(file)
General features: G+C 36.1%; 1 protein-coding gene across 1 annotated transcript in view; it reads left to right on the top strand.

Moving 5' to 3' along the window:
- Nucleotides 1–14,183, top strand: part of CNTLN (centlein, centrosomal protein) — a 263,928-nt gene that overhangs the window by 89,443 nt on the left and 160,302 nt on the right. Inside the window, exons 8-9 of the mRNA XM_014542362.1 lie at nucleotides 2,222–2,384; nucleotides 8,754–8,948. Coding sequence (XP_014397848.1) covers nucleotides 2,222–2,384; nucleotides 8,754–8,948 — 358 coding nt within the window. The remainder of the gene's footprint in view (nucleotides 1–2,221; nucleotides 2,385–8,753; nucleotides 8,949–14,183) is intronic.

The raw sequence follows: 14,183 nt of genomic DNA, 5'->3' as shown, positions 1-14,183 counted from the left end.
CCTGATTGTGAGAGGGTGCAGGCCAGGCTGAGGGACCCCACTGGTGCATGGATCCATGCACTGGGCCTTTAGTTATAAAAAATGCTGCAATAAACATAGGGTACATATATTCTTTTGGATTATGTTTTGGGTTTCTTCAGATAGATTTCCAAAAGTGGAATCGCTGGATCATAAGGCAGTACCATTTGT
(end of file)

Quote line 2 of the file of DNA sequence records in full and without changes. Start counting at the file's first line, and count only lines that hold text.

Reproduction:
Moving 5' to 3' along the window: